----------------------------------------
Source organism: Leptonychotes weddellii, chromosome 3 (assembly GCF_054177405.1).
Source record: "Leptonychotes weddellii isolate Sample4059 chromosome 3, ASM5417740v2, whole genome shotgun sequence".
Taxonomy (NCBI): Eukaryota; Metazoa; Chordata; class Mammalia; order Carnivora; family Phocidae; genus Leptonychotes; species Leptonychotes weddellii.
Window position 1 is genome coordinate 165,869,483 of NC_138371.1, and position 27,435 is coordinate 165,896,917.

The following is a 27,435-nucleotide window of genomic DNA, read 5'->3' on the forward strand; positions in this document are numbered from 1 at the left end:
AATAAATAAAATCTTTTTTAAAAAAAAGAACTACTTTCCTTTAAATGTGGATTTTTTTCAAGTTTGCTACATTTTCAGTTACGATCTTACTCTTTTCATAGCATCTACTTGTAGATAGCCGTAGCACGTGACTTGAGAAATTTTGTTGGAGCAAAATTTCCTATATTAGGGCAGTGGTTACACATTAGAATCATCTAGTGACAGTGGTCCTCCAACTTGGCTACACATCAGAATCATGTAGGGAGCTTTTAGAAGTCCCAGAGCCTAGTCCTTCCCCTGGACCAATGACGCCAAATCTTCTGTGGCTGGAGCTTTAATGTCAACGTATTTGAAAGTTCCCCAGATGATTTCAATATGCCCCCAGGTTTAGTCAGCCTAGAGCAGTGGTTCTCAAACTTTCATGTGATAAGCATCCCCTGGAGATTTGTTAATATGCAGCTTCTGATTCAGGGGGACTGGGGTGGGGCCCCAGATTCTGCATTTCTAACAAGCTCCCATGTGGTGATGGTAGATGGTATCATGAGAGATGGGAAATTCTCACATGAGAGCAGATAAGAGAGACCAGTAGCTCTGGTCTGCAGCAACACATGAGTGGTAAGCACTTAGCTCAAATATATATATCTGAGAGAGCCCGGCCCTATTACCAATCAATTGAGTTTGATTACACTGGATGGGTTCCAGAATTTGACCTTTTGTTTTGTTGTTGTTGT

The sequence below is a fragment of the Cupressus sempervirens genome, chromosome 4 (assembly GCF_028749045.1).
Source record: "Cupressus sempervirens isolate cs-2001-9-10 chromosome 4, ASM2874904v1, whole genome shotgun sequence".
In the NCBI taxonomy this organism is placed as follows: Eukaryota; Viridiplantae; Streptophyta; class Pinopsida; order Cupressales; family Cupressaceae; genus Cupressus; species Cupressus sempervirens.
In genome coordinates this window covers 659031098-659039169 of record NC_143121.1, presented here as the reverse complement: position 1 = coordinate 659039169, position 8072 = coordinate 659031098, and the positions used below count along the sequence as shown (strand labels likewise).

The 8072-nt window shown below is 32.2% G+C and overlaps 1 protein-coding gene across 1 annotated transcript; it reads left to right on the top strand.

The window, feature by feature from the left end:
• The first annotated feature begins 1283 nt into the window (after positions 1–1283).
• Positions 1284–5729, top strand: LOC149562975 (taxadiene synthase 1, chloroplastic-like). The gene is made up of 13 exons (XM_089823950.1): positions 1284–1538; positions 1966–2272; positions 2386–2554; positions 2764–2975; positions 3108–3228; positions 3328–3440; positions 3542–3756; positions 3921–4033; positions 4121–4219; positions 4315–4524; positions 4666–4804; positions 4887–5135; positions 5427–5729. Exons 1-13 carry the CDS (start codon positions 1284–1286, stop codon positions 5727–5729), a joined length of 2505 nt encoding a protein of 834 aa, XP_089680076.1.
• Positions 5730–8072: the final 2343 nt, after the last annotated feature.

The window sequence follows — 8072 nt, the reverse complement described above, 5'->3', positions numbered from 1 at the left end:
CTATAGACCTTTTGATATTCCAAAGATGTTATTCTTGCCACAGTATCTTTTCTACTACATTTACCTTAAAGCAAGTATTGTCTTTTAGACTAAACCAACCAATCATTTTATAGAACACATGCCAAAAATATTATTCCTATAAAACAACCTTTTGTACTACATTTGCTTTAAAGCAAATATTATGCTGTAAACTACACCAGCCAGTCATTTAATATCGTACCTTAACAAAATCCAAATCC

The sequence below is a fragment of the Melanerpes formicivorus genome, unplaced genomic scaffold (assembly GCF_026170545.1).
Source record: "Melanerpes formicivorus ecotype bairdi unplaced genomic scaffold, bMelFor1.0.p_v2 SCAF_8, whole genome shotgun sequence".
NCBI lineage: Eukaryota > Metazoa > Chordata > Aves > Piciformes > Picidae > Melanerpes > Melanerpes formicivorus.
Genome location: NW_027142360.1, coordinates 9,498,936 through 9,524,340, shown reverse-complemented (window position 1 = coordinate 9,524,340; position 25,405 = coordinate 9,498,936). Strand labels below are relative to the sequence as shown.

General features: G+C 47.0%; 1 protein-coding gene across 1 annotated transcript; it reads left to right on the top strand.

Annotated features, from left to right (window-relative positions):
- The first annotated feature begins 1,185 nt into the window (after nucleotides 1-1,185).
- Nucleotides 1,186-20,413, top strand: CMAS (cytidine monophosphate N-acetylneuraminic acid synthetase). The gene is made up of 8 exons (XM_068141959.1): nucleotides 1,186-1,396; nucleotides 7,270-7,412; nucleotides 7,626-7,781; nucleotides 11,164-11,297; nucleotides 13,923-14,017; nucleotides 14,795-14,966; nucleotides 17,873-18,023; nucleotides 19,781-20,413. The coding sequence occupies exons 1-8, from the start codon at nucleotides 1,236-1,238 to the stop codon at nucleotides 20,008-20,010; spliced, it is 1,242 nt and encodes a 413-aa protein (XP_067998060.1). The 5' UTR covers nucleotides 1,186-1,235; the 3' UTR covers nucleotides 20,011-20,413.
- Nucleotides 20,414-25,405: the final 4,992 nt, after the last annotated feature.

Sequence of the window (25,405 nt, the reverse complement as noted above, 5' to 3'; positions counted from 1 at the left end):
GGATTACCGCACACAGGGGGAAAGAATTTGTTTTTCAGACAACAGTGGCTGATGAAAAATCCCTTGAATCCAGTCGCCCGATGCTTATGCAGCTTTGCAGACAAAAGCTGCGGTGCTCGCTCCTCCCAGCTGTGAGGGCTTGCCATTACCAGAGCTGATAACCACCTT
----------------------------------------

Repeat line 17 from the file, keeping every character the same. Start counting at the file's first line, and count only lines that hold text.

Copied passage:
CTATAGACCTTTTGATATTCCAAAGATGTTATTCTTGCCACAGTATCTTTTCTACTACATTTACCTTAAAGCAAGTATTGTCTTTTAGACTAAACCAACCAATCATTTTATAGAACACATGCCAAAAATATTATTCCTATAAAACAACCTTTTGTACTACATTTGCTTTAAAGCAAATATTATGCTGTAAACTACACCAGCCAGTCATTTAATATCGTACCTTAACAAAATCCAAATCC